Preventing data changes during the recovery

I originally intended to write a quick note about problems running ZFS Recovery inside the VM. The subject, however, turned out to be more expansive. The VM concerns are discussed at the end of this article.

When running any Klennet data recovery software, generally any data recovery software, and specifically Klennet ZFS Recovery, ensure the recovery software has exclusive access to the disks.

"Exclusive access" means that nothing else writes to the disks.

This is important because the recovery software mostly relies on the fact that data on the disk does not change. The recovery software often does not keep the filesystem information in RAM. Instead, it keeps references to the data on disks and reads the data from the disks as needed. If the particular item is read once, and there is a reference to that item, the recovery software expects that item to be there again when needed.

There are two ways for the data to change unexpectedly:

  1. the sector on the disk may become bad (or the entire disk may fail), or
  2. some other application (including the operating system) writes something to the disk.

Mechanical problems

There isn't much you can do to protect against disks failing unexpectedly or developing bad sectors.

If you are recovering a single disk or a small number of disks, make copies. Make disk image files or clone the disks, then have data recovery software work with these image files or clones. In this case, you can make another clone if either the original or the clone develops a problem.

If you are recovering a configuration with many disks, making copies of everything may be impractical. At least look through the SMART attributes for all the disks and make copies of any disks that don't have perfectly clean SMART.

Software interference

During the recovery, you need to avoid any modifications of the data on disks by any software that may be running. Since all my recovery software runs on Windows, the scope of the discussion is limited to Windows.

Windows running directly on the hardware

If you are recovering a Linux filesystem (EXT, F2FS, ZFS, or some such), Windows will not touch it. As a general rule, if Windows sees a filesystem it does not recognize, it asks you once to format the disk, and after you answer NO, Windows does not touch that filesystem. So, if you bring a NAS disk set to a Windows machine for recovery, it is enough to answer NO to a "format" prompt for every partition (typically, four times per physical disk).

The same applies to what's known as the "RAW" filesystem, the filesystem which is so badly damaged as to be unrecognizable. Decline one "format" prompt, and Windows loses all interest in the partition.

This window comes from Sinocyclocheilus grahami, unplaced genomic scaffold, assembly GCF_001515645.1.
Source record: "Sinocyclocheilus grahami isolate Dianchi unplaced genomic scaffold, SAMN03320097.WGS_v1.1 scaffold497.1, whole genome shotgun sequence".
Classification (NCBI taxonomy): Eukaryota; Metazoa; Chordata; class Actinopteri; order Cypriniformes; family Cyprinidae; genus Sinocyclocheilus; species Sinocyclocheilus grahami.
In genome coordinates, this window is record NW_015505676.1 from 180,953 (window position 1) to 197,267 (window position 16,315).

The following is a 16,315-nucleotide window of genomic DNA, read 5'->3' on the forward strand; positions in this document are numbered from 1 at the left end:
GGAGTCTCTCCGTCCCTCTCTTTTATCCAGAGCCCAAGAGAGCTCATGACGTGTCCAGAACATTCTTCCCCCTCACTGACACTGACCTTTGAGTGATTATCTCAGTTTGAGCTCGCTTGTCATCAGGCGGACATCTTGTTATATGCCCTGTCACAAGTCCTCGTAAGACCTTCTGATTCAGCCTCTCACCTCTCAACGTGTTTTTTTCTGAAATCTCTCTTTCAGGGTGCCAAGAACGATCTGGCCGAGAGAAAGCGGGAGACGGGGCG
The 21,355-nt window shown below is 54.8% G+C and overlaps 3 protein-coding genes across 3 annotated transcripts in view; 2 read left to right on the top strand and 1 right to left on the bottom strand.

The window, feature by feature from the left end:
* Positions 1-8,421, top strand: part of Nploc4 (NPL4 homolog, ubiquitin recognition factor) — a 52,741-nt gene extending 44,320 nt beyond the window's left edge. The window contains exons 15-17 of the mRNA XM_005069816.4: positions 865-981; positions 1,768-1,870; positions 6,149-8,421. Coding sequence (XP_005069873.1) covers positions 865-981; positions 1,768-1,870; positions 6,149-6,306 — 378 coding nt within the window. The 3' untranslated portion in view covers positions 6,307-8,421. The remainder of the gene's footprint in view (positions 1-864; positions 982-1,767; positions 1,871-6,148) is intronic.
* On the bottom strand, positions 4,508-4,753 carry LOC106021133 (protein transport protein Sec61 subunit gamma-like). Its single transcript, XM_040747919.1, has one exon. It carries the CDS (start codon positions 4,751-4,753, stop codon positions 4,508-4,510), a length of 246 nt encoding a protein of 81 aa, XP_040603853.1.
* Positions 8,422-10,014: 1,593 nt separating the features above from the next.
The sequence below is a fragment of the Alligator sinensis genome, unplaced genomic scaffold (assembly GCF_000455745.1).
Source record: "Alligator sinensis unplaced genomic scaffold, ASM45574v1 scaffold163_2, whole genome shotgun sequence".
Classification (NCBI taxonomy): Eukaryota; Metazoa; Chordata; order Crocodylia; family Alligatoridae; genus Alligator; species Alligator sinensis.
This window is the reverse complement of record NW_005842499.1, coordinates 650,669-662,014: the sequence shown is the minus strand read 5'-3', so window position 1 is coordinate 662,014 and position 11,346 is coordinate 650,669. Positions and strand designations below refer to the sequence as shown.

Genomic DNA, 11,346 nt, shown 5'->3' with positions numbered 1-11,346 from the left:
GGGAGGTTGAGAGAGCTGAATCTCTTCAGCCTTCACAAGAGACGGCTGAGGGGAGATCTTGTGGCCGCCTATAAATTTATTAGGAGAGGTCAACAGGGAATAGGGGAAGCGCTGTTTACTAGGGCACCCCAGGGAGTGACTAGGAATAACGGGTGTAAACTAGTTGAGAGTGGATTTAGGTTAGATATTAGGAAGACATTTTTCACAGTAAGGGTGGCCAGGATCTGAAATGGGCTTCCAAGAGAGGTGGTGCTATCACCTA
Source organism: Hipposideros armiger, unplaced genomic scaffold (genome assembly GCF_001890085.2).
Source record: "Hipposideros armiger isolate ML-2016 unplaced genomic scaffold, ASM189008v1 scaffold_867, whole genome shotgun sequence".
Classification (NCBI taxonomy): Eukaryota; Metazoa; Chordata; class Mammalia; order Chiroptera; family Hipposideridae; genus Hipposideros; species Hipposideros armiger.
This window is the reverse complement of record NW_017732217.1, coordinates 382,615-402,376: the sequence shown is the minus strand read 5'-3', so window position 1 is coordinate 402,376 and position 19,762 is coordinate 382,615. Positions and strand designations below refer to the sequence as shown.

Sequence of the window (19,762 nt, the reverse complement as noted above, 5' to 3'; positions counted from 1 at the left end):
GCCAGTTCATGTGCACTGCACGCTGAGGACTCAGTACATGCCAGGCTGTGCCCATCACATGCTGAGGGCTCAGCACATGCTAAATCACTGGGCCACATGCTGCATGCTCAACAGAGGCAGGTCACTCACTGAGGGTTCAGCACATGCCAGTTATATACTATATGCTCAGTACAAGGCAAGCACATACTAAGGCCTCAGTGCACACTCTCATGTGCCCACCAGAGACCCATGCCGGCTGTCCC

Now, if you are recovering the FAT, NTFS, or ReFS filesystem, Windows may want to write to it. Whatever quick automatic fixes it attempts (a feature called Self-Healing NTFS, archived) are already done by the time you are thinking about recovery, so it is too late to worry about these. However, you want to prevent any background activity by antivirus software, search indexing, backup software, and whatnot. To do so, you need two things:

  1. Watch the screen while Windows boots for the first time after you have connected the disk. If you get the CHKDSK prompt on system startup, press any key to cancel the disk check. If you can't catch it in time, cut the power off and try again. You don't want CHKDSK doing anything to the damaged disk.
  2. Once in Windows, use Disk Management to unassign the drive letter from the drive you are recovering. Windows is generally not interested in partitions that have no drive letter assigned.
Removing drive letter using Windows Disk Management

Unassigning the drive letter using Windows Disk Management.

Removing a drive letter does not change data on the disk. You can later assign the drive letter back. However, do not remove the drive letter from your system drive, for that will cause issues.

Windows running inside a virtual machine

Running a recovery from inside the virtual machine introduces a couple of new factors.

  1. VM hypervisors are not very good at handling hardware problems. If something is wrong with the hardware, be it disks, controllers, or cabling, being inside the VM often makes it more difficult to isolate the problem.
  2. While Windows does not read non-Windows filesystems, the Linux hypervisor does. Take special care to ensure the host does not have the disks mounted simultaneously with the VM. Yes, this is possible in some configurations.

Filed under: ZFS.

Created Wednesday, April 26, 2023